In most cases, your PTA is a separate entity from the school, therefore you cannot share data with them unless the parent (or future parent) has given specific permission for you to do so. I would recommend asking parents as part of the enrolment process if they are happy to receive information from the PTA, then you could invite them to such events. If you are sharing parent data with the PTA, however, you will need to consider how the PTA is processing this personal data as the school will still have a responsibility to ensure this is being used appropriately.

In many cases, schools will send communications out to parents on the PTA’s behalf, so the school doesn’t actually share data, however even in this context the school is processing the parents’ personal data to promote PTA activities. As such, you will still need to rely on either consent from the parents to receive this information or be able to demonstrate that the school has a legitimate interest in promoting the summer fair to future parents and this needs to be made clear in your privacy notice. Don’t forget that if relying on email you will need consent under the PECR.

Are there any restrictions on contacting local businesses to request support, i.e. for sponsorship. And how should this data list be maintained?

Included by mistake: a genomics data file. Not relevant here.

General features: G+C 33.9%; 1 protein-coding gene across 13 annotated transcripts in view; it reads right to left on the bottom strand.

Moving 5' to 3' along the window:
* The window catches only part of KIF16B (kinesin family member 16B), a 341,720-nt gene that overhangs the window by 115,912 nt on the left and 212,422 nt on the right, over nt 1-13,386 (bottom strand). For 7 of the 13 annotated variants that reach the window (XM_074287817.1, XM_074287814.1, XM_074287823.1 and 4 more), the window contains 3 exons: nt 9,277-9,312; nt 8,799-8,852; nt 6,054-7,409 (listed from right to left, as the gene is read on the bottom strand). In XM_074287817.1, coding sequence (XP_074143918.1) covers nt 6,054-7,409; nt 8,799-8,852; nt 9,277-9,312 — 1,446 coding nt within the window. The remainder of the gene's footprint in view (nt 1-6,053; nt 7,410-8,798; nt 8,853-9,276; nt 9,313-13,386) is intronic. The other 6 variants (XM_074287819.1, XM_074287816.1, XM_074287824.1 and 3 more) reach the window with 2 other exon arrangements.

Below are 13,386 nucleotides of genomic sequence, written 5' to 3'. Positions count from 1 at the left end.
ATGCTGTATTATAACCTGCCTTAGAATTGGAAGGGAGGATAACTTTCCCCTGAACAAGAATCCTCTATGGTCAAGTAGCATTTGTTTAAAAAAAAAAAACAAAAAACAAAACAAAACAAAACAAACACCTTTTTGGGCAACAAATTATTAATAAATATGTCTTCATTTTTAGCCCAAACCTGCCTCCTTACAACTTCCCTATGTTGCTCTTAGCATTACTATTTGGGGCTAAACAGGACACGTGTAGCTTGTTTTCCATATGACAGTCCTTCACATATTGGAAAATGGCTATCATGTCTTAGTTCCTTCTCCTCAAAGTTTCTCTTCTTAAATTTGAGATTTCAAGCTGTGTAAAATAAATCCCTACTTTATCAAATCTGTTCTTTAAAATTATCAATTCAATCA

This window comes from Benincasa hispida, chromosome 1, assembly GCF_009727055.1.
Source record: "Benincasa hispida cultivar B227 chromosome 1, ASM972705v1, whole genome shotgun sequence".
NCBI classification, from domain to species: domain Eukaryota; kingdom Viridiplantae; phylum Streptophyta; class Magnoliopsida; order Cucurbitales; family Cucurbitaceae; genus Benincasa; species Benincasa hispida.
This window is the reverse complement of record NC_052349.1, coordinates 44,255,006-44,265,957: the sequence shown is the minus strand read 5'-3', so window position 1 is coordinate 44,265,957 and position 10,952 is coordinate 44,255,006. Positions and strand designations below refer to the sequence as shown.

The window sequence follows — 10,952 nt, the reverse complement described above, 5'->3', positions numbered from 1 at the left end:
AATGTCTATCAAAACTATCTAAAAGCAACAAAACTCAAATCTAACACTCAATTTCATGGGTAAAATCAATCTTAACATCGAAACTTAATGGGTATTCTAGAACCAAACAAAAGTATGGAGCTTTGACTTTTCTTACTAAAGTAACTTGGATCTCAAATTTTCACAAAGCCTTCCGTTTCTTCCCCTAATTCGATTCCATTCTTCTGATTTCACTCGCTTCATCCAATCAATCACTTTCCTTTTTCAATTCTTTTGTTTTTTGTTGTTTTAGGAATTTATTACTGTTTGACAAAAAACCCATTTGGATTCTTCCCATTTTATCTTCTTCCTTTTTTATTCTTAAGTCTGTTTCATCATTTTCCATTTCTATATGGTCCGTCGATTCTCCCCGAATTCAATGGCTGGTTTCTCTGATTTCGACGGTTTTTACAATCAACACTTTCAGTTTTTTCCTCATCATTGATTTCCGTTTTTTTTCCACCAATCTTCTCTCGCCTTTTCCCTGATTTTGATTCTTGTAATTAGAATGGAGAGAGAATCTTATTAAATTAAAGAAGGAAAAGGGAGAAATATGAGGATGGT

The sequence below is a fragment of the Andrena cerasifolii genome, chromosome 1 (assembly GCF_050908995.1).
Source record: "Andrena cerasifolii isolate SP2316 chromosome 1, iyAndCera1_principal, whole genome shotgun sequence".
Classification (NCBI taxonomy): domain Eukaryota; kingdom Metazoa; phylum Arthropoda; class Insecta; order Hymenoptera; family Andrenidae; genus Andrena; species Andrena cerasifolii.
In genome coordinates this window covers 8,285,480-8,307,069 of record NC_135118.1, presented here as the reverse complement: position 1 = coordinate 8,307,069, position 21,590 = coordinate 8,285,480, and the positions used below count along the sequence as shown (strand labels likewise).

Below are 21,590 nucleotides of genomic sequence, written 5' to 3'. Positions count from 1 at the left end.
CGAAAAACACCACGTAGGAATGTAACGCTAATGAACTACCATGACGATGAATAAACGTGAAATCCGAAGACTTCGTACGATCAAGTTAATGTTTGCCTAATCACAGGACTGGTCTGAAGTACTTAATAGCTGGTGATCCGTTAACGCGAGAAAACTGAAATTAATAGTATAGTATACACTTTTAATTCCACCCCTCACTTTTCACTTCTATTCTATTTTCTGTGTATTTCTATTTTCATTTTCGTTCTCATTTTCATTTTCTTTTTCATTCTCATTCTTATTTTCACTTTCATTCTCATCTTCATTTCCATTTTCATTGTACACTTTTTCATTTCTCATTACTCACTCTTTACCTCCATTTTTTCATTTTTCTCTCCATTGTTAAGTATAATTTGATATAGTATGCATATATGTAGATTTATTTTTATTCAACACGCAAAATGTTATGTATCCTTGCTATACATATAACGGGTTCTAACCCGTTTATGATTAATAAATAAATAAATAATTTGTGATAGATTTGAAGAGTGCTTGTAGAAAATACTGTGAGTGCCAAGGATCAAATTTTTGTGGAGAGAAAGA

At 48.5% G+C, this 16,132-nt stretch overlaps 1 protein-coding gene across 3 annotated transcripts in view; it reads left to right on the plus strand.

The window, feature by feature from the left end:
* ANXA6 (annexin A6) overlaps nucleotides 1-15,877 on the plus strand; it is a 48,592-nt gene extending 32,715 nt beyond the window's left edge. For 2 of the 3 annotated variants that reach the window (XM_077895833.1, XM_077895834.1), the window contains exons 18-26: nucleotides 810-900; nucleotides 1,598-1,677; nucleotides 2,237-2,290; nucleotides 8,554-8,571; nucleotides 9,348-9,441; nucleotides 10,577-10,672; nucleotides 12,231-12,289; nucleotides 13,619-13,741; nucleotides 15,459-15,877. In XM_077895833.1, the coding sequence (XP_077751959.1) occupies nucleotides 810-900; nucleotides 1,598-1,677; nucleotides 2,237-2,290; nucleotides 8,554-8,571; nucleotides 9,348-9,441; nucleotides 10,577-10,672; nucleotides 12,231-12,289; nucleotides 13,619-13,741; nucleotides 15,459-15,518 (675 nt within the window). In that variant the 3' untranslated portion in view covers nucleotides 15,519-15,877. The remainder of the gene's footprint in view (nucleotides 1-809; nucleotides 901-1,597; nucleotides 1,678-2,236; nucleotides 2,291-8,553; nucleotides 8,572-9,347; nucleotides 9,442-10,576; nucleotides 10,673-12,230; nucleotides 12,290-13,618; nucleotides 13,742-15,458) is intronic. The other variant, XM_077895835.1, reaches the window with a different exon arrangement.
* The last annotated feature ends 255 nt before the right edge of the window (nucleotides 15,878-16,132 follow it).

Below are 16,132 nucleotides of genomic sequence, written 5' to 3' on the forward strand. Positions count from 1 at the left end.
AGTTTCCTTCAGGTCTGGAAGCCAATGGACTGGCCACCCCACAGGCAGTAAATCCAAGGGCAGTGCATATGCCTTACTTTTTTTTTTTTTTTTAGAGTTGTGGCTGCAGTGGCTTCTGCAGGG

No, as long as the request relates to the actual business (rather than a request for personal support from the individual). With local businesses, you are more likely to be successful by asking someone from the school community to make this approach – a parent or governor. Our recent careers fair had many parents involved. We ask them for support and they then contact us if they can help. Of course, such information should only be kept for as long as necessary – i.e. while planning and executing the event. Exhibitors could however, be asked if they would be interested in helping again in the future, which would justify keeping such information for a longer period of time, with this specific purpose in mind.

Is it acceptable to maintain a database of local clubs – those who currently use the school’s facilities and those who don’t (but might want to)?

Yes, as long as the information stored is not personal data. If it is personal data, i.e. a personal email address for the contact you hold (rather than an email address relating to the club) then you will need to consider having consent to continue to contact that individual under the PECR. When clubs do use the school’s facilities regularly, you could consider introducing a consent form that clearly states why you intend to hold that data, for how long, and how you intend to use it.

How should schools collect Gift Aid information from parents? As this information will be uploaded to the HMRC website, does the school need special wording around the ‘sharing’ of this data with a third party?